Why political leaders should not be untouchable

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Leaders are not – and should not be – beyond reproach, asserts Mustafa K Anuar.

Ruling politicians, by virtue of their political and social standing in the public domain, invariably come under the public gaze that is easily facilitated by the presence of the mainstream media and, in the internet age, news portals and all-pervasive social media.

These are personalities ― irrespective of their political bent and affiliations ― whose speeches and actions often attract the rapt attention of many people in society, particularly journalists, political commentators, academics and critics.

For cartoonists, satirists and comedians, the public conduct of these political figures constitutes rich material.

To be clear, these public personalities will be subjected to the close scrutiny of the general public for as long as the society they live in has the rudiments of democracy, such as accountability and varying degrees of freedom of expression and the press.

And this public gaze becomes more intense if and when there occurs an ideological and political gap between the leaders and the people in whose name they govern in terms of the national policies that have been carried out and the vested interests that are being served to the detriment of the ordinary people.

In this situation, there is a disconnect between the political leadership and the ordinary people when social reality becomes increasingly remote in the eyes of the leaders.

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That is why the celebrated cartoonist Steve Bell, for example, was very occupied with his sketches at a time when the late Margaret Thatcher, as Britain’s Prime Minister, implemented policies that were perceived to be inimical to the collective interests of a large section of  British society, particularly the poor and the marginalised.

Like political analysts, journalists, academics and satirists, cartoonist Bell ― through his artistic skill ― goes a long way towards making political leaders account for what they do and say because these things usually have wide political and social implications.

In many cases, it is also a way of checking political arrogance when cartoonists (and also comedians and satirists), armed with their creative talent, mock the leaders concerned.

Similarly, the antics of President Donald Trump, which includes his tweeting in the wee hours of the morning, becomes a deep concern for some political observers; it is also a subject of ridicule for certain movie and TV stars to the extent that they become instant sensations as stand-up comics.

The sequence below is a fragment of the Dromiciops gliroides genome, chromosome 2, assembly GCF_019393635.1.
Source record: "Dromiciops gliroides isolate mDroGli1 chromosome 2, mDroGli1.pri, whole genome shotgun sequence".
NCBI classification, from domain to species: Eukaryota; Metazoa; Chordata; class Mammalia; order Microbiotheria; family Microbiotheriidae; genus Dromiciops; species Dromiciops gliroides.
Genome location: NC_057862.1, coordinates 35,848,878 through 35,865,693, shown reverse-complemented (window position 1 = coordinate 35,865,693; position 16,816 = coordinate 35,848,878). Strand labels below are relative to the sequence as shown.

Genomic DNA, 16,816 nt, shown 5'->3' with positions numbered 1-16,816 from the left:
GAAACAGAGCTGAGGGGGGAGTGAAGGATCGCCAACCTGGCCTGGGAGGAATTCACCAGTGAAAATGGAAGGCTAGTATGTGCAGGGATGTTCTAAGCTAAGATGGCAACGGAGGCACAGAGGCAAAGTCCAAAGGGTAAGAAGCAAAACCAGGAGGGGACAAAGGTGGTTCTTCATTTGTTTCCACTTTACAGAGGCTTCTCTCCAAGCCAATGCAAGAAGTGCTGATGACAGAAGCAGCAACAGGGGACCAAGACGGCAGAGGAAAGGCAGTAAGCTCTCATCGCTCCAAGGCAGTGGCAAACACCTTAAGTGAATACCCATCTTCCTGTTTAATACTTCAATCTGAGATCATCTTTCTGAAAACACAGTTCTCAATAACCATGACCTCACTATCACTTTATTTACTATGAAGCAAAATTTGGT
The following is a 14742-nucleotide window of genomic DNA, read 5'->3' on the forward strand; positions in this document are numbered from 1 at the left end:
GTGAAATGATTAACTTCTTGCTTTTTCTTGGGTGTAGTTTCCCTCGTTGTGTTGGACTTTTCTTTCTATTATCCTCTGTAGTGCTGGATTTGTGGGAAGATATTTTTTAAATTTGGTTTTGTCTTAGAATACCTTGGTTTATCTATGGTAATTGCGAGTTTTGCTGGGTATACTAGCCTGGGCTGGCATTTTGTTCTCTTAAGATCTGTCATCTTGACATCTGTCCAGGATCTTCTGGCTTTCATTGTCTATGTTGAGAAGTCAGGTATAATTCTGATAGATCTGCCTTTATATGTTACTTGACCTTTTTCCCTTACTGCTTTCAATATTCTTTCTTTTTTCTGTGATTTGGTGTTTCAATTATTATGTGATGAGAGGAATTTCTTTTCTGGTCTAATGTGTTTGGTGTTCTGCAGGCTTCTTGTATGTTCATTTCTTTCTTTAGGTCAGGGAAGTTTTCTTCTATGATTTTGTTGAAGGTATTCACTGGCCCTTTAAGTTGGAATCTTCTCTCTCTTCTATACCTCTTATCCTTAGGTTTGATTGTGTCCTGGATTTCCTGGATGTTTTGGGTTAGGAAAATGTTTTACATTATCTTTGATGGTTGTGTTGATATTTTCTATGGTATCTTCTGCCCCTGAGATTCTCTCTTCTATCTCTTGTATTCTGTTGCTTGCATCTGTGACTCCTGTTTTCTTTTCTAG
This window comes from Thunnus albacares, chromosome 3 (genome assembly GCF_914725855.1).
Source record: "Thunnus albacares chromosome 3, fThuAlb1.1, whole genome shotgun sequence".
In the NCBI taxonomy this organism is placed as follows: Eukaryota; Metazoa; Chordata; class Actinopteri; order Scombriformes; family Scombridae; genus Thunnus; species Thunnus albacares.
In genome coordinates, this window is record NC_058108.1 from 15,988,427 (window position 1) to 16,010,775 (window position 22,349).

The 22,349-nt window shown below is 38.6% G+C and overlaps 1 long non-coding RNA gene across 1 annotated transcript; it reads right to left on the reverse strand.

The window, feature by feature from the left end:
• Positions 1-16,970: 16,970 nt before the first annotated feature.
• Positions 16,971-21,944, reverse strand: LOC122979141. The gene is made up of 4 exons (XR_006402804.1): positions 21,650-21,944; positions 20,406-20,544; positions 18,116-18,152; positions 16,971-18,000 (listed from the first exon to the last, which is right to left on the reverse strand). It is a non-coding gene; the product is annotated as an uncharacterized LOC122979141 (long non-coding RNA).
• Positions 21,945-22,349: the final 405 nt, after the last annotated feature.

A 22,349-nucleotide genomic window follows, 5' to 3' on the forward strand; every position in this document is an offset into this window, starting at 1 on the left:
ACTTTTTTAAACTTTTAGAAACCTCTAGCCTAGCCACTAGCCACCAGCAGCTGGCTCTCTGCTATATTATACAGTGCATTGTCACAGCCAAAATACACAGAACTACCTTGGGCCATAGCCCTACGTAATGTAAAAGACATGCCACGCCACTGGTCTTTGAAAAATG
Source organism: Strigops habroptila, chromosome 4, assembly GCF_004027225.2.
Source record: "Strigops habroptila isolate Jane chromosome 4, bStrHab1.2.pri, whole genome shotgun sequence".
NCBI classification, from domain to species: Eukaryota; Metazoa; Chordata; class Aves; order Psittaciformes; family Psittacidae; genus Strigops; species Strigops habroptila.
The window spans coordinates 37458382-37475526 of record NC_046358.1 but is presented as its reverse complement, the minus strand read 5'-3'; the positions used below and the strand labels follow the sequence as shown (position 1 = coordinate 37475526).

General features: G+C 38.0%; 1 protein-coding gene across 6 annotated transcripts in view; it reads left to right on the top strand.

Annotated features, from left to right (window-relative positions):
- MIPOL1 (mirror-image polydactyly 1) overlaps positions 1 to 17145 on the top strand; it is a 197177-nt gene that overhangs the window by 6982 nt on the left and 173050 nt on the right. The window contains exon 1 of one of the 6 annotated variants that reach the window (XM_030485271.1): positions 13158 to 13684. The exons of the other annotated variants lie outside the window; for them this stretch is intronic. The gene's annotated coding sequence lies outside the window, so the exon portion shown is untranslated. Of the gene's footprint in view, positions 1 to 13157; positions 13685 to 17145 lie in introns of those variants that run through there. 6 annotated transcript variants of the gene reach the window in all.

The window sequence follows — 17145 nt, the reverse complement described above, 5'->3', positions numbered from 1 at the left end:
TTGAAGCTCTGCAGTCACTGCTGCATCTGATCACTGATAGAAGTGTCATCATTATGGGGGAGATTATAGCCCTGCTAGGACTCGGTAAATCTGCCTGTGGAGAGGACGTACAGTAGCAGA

To reiterate, getting criticised and lampooned should be taken in their stride by ruling politicians as part and parcel of the political culture in a democracy. In fact, certain political leaders in a democracy like Malaysia should at the very least try to chill.

That is why it is cause for concern for those who cherish freedom of expression when, for instance, cartoonist Zunar, who’s known for his mocking of the Najib administration, was charged with nine counts of sedition. If convicted, he could be sentenced to a total of 43 years in jail.

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But critical comments of the ruling group are not only the preserve of a select few in society. Ordinary people should also have the right to express themselves in ways that are peaceful or do not have the effect of inciting others to violence.

It is, thus, disturbing to know that recently three Malaysians were charged at the Kuala Lumpur Sessions Court under Section 233(1)(a) of the Communications and Multimedia Act 1998 (Act 588) which carries a maximum RM50,000 fine, one-year imprisonment, or both, upon conviction.

While some may consider their kind of criticism as crass, those charged surely did not deserve such high-handed treatment from the state. If anything, the action of the state begs the question as to whether it is an attempt to make the three people concerned an example for others who are equally, if not more, critical of the present administration.

Of course, there are grey areas in this regard – for there exists political commentators and critics who might cross the line and indulge in character assassination and, to borrow a Trumpian term, alternative facts. If and when this happens, the political figures concerned should insist on the right of reply.

If need be, there is also legal recourse for those politicians who feel that they have been unfairly and gravely maligned. Having said this, over the years, we have also witnessed certain personalities resorting to suing people to the extent of not only causing severe financial hardship to the those sued in terms of compensation, but also in effect helping to curb legitimate freedom of expression.

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Contrary to popular assertion by certain political leaders, the freedom to express and to make criticism is not a Western construct; it also exists and is practised in areas outside of the Western hemisphere. This points to the fact that leaders are not, and should not be, beyond reproach.

To take an example from the Islamic tradition, after assuming the office of Caliphate, Abu Bakr as-Siddiq ‘Abdallah said, among other things, to the people he governed: “I have been given the authority over you, and I am not the best of you. If I do well, help me; and if I do wrong, set me right. Sincere regard for truth is loyalty and disregard for truth is treachery.”

Source: themalaymailonline.com

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